Trump imposes steel, aluminum tariffs on EU, Canada and Mexico

June 1, 2018

The Trump administration will levy onerous steel and aluminum tariffs on its close allies—the European Union, Canada and Mexico—starting today, in a move likely to lead to retaliation and risk the future of the North American Free Trade Agreement (NAFTA), The Hill reported.

U.S. Commerce Secretary Wilbur Ross said in a conference call with the media on May 31 that—following months of entreaties from the three trading partners—the president had decided to end temporary exemptions.

This is not a step that the American public support, based on results of a recent Quinnipiac Poll. U.S. voters oppose (50% to 31%) tariffs on steel and aluminum, and disagree (64% to 28%) with President Donald Trump’s claim that a trade war would be good for the U.S. and easily won, the researchers found.

Every listed party, gender, education, age and racial group opposes steel and aluminum tariffs, except for the Republicans, who support tariffs by a lackluster 58% to 20%; and white voters with no college degree, who are divided (42% to 40%).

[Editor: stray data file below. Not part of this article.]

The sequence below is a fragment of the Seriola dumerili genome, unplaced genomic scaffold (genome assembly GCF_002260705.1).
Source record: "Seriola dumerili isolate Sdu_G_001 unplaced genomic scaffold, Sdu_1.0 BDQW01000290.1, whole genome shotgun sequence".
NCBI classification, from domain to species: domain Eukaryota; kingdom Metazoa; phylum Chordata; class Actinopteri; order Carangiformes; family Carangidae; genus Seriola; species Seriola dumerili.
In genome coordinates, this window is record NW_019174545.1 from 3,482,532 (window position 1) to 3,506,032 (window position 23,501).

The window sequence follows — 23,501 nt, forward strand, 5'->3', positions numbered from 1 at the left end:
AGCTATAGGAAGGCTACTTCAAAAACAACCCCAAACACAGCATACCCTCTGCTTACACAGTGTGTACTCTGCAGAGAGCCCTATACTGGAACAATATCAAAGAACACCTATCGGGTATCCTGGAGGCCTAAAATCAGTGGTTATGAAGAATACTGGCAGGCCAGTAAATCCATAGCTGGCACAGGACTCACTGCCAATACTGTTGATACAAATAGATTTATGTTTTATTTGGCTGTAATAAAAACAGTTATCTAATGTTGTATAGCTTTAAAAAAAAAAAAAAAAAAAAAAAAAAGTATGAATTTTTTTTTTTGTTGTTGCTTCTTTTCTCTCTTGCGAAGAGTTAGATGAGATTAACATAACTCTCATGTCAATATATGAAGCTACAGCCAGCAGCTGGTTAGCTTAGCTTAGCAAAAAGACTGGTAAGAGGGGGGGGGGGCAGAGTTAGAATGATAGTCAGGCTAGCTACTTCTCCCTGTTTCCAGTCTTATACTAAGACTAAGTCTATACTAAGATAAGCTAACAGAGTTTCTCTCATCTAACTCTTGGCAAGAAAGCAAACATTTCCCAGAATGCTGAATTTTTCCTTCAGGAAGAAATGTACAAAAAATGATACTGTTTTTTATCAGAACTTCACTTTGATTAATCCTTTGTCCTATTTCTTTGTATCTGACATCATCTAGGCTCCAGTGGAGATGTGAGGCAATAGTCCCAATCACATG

American voters oppose these tariffs (59 % to 29%), Quinnipiac found, if these tariffs raise the cost of the goods they buy. Indeed,American voters disapprove (54% to 34%) of the way in which the POTUS is handling trade.

Ross said on Thursday, “We look forward to continued negotiations with Canada and Mexico on one hand; and with the European Commission on the other hand, as there are other issues we need to get resolved.”

The Commerce Secretary noted that the Trump administration would need to see the reactions of Canada, Mexico and the 28-nation EU bloc before determining what to do next.

But, The Hill reported, he said that U.S. officials are “quite willing and eager” to have further discussions with all of the parties.

The trading partners all had warned America that they intended to impose retaliatory tariffs on U.S. exports, if President Trump made this move.

According to The Hill, the EU is expected to quickly retaliate with promised tariffs of about $3.3 billion on iconic American products such as bourbon, jeans and motorcycles.

Last year, nearly 50% of U.S. steel and aluminum imports came from the EU, Canada and Mexico. Trump first announced tariffs of 25% on steel and 10% on aluminum for national security reasons in March.

Canada and Mexico also have said that tariffs are unacceptable, don’t affect U.S. national security and that their implementation could put the fate of NAFTA at stake.

Research contact: peter.brown@quinnipiac.edu

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